Let's Make Robots!

why won't my phone charge?

HI I NEED HELP! PLEASE?

;-)

Just kidding. This is scraping the bottom of relevancy though.

Could you perhaps point me to a good documentation source for charging a 3.6 V battery in an old Nokia? Or could you solve my problem directly for me?

My dad is about to go walkabout in the south of Europe. He bought a 12 V photovoltaic power source that folds like a wallet. He seeks my help on the simple stuff, like mechanical compatibility of connectors and pinouts. And soldering.

That's the easy stuff. I managed to hook up V+ and GND correctly to the phone. But it still won't charge. It obviously knows what I am trying to do, but teases me with one liners like "please reconnect the charger". Like that would do any good.

So, unless you already linked me the right pdf or DIY phone community, let's make Nokia charging robots!


I noticed the original charger uses three wires in its cable. Red, Black and Brown. The charger puts out V+ (6.2 V nominal) onto red and brown when not plugged into the phone. Any ideas what the function is for this extra wire?

I am also concerned with the varying output voltage of my source. Depending on light exposure it will produce anywhere between 0 and 15V. It is rated as 12 V and some 433 mA. Would the Nokia protect itself against anything higher than 6.2 V? Is this the reason I am failing here? Should I put in a regulator? Should it be 6.2 V or 3.6 V ?

And first off: would that convince my phone to accept the charge?
And way after that: what about efficiency?

Any help appreciated.

Update: found the model in image search: it's in the 3300 family. Probably a 3310.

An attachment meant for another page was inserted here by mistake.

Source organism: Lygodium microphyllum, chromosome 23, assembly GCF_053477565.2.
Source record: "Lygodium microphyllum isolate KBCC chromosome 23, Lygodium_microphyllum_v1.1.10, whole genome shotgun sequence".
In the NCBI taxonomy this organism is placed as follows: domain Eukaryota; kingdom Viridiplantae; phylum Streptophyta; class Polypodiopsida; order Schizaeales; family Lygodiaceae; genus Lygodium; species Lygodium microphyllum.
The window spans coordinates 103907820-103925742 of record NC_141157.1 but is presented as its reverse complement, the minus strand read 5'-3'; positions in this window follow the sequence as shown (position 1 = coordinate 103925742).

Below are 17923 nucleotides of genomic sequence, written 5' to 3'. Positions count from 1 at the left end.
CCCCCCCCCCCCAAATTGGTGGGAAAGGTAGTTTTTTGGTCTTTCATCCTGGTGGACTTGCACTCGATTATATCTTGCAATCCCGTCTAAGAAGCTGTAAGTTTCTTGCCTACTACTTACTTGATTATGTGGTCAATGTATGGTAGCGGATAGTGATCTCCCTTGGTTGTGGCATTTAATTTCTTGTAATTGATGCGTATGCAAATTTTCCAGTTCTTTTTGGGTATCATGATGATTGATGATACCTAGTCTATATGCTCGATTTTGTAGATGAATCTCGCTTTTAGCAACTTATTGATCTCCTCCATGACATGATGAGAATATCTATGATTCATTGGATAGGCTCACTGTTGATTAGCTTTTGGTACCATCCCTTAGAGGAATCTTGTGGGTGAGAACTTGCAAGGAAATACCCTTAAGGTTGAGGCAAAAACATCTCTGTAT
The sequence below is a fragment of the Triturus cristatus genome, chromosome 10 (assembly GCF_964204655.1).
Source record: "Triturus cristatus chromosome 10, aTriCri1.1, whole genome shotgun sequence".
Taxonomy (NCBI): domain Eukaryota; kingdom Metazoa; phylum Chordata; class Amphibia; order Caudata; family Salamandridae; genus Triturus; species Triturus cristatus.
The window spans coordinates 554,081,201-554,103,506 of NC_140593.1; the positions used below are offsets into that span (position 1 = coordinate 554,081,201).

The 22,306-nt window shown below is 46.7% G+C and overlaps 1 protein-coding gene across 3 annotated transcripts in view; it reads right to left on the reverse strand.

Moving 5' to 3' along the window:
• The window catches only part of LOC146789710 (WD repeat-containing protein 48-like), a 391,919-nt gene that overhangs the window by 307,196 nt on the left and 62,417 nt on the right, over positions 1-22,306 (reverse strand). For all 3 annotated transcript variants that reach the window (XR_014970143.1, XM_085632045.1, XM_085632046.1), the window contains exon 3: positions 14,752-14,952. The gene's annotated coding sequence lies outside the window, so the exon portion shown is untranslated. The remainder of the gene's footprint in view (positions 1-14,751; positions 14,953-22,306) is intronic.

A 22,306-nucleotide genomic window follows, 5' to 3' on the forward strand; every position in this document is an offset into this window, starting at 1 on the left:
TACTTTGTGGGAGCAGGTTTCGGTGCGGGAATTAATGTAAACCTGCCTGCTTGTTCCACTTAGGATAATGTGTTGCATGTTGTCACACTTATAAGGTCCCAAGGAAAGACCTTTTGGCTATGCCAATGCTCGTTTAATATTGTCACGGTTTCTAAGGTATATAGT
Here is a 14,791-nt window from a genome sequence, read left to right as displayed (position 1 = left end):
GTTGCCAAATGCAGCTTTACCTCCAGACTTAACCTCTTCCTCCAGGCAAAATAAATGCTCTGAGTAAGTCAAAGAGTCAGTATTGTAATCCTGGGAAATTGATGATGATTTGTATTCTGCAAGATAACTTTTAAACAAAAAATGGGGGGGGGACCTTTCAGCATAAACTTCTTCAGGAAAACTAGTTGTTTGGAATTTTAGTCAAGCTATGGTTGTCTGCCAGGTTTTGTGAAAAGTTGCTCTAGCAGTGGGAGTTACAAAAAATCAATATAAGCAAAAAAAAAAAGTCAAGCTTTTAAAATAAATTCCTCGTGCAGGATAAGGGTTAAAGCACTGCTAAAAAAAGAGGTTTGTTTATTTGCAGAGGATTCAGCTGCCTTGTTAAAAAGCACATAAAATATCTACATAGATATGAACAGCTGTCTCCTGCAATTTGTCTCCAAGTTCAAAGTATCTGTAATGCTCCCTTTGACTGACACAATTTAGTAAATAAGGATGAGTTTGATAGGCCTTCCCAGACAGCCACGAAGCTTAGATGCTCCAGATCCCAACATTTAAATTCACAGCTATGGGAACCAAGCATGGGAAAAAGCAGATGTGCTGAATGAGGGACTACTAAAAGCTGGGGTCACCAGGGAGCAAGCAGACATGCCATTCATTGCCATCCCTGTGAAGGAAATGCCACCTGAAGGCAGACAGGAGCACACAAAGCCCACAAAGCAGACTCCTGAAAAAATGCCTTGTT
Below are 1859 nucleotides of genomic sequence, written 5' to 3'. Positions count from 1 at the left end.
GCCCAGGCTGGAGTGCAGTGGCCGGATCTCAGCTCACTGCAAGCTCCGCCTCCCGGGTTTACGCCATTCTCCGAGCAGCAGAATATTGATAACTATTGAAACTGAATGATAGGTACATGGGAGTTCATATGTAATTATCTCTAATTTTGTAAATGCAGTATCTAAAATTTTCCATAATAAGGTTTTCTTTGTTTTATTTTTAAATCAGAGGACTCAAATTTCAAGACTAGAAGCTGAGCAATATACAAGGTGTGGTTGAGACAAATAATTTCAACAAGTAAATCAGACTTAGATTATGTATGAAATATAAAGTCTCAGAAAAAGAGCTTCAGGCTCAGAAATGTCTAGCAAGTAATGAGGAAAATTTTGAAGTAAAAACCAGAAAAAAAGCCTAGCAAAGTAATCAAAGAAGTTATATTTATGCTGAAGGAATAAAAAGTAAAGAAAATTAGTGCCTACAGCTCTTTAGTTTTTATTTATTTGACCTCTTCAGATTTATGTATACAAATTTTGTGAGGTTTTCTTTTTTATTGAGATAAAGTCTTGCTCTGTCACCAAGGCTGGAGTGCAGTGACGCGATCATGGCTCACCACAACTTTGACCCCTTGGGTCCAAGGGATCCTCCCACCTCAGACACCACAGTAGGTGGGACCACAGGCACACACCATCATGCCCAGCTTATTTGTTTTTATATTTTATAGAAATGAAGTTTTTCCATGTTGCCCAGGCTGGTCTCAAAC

Nokia 3310

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The model number is under the battery. Your picture looks just like the 3310 that I use every day.

Thanks for the tip about the hidden label.

You recognising a picture I plucked from the nets isn't gonna identify the phone in my dad's pocket. I don't have it with me, never photographed it. Just recognised this photo as probably being the same model. Same family (3300's) anyway.

!!!

 

How bizzare, why woukd they have that do you think?  

I also learned that these batteries have a termometer onboard. One of the pins can be read as an thermistor. Maybe the phone can throttle the charger if it gets too hot?

Question remains: how do I fool it? Do I need to?

Check http://pinouts.ru/CellularPhones-Nokia/nokia_5110_6110_pinout.shtml .

Could it really be the case that a Nokia uses some PWM signal over the third (brown) wire? What for?

nokia_6110.gif

full DLR-3 pinout. applicable to 51xx, 61xx, 62xx, 63xx series?

Pin Description
1 VIN CHARGER INPUT VOLTAGE 8.4V 0.8A
2 CHRG CTRL CHARGER CONTROL PWM 32Khz
3 XMIC MIC INPUT 60mV - 1V (also Device Selector)
4 SGND SIGNAL GROUND (also DLR-3 Vcc?)
5 XEAR EAR OUTPUT 80mV - 1V (also DLR-3 RTS)
6 MBUS 9600 B/S
7 FBUS_RX 9.6 - 230.4 KB/S
8 FBUS_TX 9.6 - 230.4 KB/S
9 L_GND CHARGER / LOGIC GND

 

The "base plate" of a 3310 - if that's what your dad has - doesn't look like that. I can't take the charger apart - it requires some wierd three legged screwdrived - but the plug looks to be a simple two wire - inner and outer. The data plate says "3.7V=/355mA", and its model number is "ACP-7X", which generates loads of Google hits

Thanks for the detail. That should help me google indeed. The base plate I showed before is from a 6310i which I am using as a substitute. In hindsight: I should've given my dad the 6310i and keep hacking on the really old 3310.

Chances are however, he will never make the reverse swap after I'm done. And I get stuck with an antique. Hmmm, roborik might like that....

Found this for a car charger circuit, just a well filtered 7805.

Looking for someone's DIY circuit that's reported to work. That will help. Even if the maker describes flaws. It's descriptions like that I'm after.

For example, this taught me that a 8210 will accept regular two wire 5 V supply. That might be true for my phone, even if it's a different model. And it is hinting at the efficiency issue. He suggests burning off a few Watts before heating up the poor little 7805.

Once I prove that my model (still need to find its number) will also accept 5 V straight up (so far no good), I'll dive into oddbot's tutorial on power conversion done right.